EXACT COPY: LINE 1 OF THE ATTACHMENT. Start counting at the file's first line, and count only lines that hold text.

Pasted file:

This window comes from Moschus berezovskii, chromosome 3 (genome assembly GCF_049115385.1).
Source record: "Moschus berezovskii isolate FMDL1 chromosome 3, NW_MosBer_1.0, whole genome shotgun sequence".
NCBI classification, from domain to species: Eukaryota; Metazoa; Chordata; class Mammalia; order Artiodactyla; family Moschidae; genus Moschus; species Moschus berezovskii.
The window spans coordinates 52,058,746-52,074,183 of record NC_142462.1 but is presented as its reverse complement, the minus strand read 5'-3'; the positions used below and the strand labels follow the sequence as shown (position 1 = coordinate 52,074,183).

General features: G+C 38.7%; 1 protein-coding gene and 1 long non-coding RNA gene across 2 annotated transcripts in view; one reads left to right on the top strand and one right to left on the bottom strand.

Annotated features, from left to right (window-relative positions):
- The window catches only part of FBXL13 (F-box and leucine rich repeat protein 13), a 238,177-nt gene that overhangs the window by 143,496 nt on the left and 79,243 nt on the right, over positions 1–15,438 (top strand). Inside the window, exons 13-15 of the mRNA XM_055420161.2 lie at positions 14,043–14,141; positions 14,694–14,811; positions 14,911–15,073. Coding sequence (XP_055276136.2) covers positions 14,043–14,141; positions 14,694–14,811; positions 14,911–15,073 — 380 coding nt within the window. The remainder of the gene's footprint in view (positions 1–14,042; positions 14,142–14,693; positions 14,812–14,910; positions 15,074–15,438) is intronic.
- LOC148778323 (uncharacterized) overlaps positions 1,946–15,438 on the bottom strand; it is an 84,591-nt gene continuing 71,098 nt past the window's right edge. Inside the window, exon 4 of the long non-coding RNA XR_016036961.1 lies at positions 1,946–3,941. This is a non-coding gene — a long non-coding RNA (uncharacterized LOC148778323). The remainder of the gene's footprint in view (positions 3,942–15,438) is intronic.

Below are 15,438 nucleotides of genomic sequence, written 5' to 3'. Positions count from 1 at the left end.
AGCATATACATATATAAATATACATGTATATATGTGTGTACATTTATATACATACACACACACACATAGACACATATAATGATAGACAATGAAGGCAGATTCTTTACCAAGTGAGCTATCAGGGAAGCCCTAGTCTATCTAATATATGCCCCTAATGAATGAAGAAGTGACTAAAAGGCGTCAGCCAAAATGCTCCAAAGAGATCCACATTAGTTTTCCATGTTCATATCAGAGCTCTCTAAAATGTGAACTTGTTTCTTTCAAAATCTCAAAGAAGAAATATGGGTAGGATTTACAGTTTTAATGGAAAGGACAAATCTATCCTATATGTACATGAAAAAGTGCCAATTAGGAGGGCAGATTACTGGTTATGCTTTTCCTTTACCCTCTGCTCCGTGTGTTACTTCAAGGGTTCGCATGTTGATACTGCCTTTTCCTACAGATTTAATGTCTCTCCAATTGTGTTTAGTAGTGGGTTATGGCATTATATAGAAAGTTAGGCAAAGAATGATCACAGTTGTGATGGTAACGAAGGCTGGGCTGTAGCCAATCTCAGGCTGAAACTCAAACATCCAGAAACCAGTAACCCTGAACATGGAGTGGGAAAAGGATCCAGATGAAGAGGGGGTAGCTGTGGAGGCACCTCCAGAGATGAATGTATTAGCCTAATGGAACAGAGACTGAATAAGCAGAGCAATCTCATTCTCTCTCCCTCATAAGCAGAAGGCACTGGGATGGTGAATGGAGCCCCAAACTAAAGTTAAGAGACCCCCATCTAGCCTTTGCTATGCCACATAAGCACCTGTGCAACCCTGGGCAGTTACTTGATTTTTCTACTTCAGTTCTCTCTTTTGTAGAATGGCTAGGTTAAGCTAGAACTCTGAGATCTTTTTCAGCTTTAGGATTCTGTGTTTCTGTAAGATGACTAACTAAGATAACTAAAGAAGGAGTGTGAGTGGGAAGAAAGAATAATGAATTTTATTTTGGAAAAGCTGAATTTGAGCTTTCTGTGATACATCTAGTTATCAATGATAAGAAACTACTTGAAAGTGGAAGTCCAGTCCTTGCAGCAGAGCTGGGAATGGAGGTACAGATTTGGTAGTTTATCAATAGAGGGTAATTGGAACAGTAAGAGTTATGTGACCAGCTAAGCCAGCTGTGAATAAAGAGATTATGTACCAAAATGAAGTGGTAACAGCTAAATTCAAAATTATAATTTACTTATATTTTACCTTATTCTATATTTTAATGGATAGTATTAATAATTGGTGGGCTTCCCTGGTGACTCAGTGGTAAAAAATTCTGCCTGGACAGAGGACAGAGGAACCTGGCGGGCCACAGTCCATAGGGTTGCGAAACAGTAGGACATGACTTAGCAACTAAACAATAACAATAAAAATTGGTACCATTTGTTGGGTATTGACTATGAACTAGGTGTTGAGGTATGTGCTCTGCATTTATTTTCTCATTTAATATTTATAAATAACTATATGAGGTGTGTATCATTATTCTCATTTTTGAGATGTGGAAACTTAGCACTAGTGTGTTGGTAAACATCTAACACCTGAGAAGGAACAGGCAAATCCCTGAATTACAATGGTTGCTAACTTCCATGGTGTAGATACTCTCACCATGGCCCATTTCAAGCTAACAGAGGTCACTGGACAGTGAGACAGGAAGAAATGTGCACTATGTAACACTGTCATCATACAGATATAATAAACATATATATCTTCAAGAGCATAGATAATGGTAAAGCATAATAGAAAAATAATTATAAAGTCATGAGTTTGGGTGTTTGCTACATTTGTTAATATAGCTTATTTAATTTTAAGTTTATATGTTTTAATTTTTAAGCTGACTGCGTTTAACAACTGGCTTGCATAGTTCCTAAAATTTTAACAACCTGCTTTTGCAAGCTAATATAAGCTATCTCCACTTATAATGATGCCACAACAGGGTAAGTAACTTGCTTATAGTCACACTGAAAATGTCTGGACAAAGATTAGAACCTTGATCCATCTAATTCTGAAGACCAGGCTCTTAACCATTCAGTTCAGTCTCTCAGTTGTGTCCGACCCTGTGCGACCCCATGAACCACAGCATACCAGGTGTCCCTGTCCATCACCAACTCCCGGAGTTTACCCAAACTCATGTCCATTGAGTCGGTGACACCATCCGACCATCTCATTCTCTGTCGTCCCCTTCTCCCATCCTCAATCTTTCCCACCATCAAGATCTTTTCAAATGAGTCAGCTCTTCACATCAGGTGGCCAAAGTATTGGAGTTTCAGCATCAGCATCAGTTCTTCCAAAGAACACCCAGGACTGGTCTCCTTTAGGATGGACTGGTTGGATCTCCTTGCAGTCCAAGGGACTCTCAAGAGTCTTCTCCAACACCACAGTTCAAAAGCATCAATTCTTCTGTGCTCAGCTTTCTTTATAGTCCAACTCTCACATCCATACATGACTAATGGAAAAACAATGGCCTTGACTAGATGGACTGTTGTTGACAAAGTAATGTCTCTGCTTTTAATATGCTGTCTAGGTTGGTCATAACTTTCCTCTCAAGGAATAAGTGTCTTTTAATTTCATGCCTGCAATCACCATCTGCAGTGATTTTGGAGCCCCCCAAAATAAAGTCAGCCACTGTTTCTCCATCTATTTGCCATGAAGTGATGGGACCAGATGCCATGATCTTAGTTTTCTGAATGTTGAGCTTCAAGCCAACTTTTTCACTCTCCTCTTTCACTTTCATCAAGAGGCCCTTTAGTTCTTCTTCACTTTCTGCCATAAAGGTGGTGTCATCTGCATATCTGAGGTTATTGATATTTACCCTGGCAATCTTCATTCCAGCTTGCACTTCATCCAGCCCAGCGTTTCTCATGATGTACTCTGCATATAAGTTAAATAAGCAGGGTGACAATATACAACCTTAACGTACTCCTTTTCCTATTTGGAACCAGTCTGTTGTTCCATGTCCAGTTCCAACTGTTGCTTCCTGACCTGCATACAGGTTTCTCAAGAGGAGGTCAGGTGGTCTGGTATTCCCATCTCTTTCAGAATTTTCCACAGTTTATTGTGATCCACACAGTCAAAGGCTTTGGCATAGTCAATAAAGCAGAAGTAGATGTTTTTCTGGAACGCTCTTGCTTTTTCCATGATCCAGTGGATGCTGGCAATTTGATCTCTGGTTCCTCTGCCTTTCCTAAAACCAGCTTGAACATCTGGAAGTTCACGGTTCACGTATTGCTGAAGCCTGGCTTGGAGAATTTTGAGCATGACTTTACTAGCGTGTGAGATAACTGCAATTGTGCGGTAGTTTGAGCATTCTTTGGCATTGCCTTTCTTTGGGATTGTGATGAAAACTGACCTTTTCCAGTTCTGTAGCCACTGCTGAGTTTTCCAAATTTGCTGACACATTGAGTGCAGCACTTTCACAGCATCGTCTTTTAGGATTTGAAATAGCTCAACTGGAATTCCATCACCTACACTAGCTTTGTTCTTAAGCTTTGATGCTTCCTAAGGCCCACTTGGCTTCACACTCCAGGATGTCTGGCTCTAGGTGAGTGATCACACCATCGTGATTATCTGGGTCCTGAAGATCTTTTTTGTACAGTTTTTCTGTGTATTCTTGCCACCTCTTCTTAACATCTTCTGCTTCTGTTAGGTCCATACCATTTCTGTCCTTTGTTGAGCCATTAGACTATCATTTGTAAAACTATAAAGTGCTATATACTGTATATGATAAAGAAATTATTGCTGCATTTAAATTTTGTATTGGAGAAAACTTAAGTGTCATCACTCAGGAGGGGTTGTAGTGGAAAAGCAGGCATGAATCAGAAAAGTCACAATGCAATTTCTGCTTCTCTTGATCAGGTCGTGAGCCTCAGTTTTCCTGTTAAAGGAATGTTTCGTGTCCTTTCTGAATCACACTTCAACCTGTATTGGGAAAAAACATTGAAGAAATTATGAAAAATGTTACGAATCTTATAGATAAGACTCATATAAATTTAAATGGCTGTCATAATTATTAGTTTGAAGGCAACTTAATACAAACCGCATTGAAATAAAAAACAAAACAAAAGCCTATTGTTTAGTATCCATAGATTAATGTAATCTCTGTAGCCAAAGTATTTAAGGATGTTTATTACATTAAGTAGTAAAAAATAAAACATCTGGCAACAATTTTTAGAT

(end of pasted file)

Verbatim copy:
This window comes from Moschus berezovskii, chromosome 3 (genome assembly GCF_049115385.1).